Macklin, our lost son. He often used my laptop, mostly to access music.  I stumbled over a file of his recently: ten most played songs.  Seven of them were by Modest Mouse.  The one he listened to most is called “Baby Blue Sedan.”  It begins: “A nice heart and white suit and a baby blue sedan/and I am doing the best that I can.”  And later: “And it’s hard to be a human being/And it’s harder as anything else.”  Though this song may speak to and of him best, I can’t bear to listen to it all the way through.

Haint blue is shade of blue that Gullah people painted on the ceilings of their porches to prevent haints from passing into their homes.  Haint is form of haunt, translated loosely as ghost, or more specifically as a witch-like creature that chased its victims to their death by exhaustion. Haint blue was intended to either to imitate the appearance of the sky, tricking the haint into passing through, or to mimic the appearance of water, which haints traditionally could not cross.  I have not painted the ceiling of our porch haint blue.  The ghosts are already inside; more are welcome.

Friday, February 22, 2019

The Tipping Point: Notes from an Aging Alpinist

Consensus on television game show: 50 years of age is the point at which men “let themselves go,” physically speaking.

I have signed up for two ski races this season.  Goals.

By ski races I mean cross country ski races.  I gave up downhill racing a few years ago after getting progressively slower over three seasons.  And by progressively slower I mean that in my last season I racked up more DNFs than completed runs.  The DNFs included some pretty dramatic crashes.

I haven’t participated (“raced” would be an exaggeration) in five years.  The reasons for this being, in no order: race called off because of lack of snow, death of son, rescued by helicopter out of the mountains, heart surgery, shoulder surgery, self-pity.

“Do not go gentle in that good night.”  I didn’t need Dylan Thomas to tell me that.

Thomas died the year I was born.  His last words were “I’ve had 18 straight whiskies.  That’s a record.”  However, he didn’t die of alcohol poisoning, but a host of other maladies, mostly self-induced.  I don’t know if he went gently or not, but he went early. He was 39.

There is absolutely no research to support the commonplace notion that men think about sex once every seven seconds.  But say it is true.  If it were ever true for me there was a kind of tipping point: now I think about death once every seven seconds.

In 2015 my friend Charlie Sassara and I climbed Peak 11,300 in the Alaska Range.  “How fast did you go?” someone asked.  “As slow as we possibly could,” Charlie said.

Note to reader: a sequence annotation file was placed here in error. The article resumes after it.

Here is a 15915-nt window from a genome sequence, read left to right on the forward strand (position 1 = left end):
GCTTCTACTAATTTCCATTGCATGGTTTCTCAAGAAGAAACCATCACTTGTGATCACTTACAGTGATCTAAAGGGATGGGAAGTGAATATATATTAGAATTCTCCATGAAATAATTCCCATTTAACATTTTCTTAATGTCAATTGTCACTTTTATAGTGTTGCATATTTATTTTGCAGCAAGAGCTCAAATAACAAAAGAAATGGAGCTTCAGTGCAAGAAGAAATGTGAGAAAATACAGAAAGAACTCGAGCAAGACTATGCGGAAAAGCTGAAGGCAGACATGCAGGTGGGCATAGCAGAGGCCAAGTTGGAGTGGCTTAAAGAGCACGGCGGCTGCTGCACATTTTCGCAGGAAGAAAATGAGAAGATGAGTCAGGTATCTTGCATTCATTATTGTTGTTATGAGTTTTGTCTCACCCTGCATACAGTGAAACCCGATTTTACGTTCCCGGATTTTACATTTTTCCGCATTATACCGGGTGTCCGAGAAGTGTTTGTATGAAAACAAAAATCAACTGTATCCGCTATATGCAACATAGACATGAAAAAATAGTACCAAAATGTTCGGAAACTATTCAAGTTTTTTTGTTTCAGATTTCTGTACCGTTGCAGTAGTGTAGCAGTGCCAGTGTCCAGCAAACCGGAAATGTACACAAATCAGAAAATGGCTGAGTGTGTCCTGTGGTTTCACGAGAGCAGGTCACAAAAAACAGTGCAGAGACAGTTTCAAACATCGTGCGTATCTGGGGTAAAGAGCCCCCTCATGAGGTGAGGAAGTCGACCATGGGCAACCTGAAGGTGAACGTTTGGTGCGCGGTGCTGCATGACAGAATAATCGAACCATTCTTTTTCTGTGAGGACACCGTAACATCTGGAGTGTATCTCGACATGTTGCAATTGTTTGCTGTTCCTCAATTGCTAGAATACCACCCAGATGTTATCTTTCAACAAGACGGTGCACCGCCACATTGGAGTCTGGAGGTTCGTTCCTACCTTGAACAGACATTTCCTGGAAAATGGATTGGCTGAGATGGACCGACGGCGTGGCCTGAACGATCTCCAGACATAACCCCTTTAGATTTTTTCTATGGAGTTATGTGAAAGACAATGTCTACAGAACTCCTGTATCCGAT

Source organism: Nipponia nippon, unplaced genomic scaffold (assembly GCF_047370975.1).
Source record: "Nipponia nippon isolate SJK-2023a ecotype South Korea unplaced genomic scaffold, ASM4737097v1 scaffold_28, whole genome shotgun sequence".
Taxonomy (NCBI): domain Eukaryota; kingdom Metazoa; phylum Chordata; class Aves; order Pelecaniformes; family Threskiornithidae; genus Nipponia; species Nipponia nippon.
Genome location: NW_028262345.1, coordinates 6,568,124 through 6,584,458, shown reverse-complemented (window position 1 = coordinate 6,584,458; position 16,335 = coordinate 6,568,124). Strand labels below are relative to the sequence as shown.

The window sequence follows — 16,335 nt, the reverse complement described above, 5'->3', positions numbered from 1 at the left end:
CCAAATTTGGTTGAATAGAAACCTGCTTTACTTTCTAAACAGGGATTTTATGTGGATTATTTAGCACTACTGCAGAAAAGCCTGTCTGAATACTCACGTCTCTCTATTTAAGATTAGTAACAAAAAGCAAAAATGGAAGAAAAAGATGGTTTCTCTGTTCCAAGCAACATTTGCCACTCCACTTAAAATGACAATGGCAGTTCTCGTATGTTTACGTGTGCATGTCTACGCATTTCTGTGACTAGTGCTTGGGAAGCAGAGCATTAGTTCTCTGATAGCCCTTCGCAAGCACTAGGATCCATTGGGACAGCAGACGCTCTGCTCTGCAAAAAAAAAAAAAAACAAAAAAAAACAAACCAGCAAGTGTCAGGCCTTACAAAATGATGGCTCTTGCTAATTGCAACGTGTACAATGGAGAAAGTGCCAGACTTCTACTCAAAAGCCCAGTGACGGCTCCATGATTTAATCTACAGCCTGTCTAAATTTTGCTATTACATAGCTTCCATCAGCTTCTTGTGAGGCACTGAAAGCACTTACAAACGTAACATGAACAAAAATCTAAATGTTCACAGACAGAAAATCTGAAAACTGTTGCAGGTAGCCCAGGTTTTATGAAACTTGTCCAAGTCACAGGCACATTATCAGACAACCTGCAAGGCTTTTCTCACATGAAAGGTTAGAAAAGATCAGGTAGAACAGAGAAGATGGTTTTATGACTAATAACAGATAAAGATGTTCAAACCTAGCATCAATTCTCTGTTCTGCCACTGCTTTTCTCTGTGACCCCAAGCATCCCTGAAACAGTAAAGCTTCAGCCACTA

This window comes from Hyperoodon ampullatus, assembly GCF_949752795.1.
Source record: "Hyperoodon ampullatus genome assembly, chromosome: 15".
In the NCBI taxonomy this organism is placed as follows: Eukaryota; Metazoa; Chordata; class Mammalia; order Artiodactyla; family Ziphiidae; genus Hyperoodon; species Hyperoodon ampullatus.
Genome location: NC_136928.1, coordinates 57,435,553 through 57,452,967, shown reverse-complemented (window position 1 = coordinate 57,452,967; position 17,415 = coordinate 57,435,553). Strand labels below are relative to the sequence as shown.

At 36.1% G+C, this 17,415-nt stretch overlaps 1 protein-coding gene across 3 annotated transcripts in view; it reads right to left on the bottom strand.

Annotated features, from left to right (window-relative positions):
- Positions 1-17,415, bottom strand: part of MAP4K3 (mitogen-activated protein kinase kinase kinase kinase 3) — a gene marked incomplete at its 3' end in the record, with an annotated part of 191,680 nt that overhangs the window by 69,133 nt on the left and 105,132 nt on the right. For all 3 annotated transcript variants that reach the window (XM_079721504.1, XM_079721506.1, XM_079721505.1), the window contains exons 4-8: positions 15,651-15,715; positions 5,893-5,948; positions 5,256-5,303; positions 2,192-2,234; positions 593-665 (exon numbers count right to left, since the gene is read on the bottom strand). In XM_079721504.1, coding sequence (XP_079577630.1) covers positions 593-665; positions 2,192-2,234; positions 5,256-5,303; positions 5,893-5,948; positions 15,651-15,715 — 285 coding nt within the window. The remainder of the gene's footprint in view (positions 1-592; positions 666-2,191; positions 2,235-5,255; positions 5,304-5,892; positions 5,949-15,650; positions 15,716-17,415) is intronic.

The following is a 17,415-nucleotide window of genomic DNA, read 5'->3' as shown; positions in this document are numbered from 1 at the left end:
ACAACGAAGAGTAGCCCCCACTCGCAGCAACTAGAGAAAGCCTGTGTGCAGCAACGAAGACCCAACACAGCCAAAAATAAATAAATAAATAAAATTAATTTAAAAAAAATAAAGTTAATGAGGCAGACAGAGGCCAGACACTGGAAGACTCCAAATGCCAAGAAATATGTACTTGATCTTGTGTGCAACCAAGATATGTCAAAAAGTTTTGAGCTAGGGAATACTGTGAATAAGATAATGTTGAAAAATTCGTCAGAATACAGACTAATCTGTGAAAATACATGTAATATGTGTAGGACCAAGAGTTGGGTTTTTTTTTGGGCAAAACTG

Ueli Steck, the Swiss Machine, climbed the north face of the Eiger in less than three hours.  I would imagine he maybe could have done 11,300 in about the same time.

We turned back due to high winds the other day before we got to the summit of Flattop.  I hike with three guys who are more fit than I am, younger, too, I add now in self-defense.  So they are above me when they turn around and pick me up, so to speak, on the descent.  And I am always glad to “retreat.”  And I wonder: will there ever again be a time when the others want to fold and it’s me who wants to continue pushing upward? Or have I passed a tipping point there?

According to an Institute of Medicine report, a good death is: "Free from avoidable distress and suffering for patient, family and caregivers, in general accord with the patient's and family's wishes, and reasonably consistent with clinical, cultural and ethical standards."

Before his record on the north face of the Eiger he had climbed the route around 40 times.  Ueli Steck died soloing on Nuptse.  He was 40 years old. 

My best estimate is that I have climbed (walked up) Flattop around 200 times in the last decade.

I had the cornice dream again last night.  In this one I am skiing close the edge of a summit ridge and the cornice begins to crack and slowly give way.  As I am falling I believe I am going to survive, that the snow will somehow cushion the landing.  I know there is a shelf that will catch me 150 feet below.  For some reason this seems completely survivable.  I awaken before I find out whether the dream-me survives or not.  In the light of day, of course, one would not survive this scenario. But in the dream world, I was certain I would.